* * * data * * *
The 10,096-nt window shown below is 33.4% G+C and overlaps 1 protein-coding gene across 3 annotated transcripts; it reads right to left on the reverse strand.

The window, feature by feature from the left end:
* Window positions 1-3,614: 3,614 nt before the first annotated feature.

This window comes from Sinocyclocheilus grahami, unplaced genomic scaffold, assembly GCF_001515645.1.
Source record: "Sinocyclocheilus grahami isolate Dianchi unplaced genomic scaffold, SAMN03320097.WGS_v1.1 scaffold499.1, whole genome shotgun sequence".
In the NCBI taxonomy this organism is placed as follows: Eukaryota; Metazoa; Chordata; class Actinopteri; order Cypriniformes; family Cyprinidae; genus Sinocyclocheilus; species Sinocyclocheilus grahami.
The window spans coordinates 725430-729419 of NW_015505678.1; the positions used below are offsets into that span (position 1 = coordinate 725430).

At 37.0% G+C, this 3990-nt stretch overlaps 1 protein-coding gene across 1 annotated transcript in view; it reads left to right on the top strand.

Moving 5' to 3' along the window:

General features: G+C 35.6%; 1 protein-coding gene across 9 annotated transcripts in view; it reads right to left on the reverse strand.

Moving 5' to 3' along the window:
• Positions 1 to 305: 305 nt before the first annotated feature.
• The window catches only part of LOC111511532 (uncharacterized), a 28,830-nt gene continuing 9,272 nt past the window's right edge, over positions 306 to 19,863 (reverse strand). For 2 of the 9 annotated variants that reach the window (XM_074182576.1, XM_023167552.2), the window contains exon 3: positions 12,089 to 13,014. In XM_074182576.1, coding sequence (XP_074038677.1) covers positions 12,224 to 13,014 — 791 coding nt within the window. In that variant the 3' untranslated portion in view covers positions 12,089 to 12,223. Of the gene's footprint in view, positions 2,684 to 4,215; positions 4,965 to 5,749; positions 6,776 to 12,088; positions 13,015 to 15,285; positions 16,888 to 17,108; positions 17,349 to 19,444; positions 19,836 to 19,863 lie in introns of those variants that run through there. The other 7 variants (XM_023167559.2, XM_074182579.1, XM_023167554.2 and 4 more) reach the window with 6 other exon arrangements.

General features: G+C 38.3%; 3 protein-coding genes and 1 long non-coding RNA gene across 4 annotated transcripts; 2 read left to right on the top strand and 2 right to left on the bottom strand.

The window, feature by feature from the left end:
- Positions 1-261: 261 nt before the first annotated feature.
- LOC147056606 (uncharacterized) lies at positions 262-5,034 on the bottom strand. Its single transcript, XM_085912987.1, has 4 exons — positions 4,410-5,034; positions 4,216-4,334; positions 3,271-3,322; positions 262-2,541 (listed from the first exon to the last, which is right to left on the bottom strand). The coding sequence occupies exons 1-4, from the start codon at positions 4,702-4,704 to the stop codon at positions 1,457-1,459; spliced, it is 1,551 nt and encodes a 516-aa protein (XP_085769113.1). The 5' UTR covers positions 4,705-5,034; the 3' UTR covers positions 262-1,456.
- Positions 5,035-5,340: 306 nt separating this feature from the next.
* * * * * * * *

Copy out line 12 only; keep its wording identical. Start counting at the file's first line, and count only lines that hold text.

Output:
• Positions 1 to 305: 305 nt before the first annotated feature.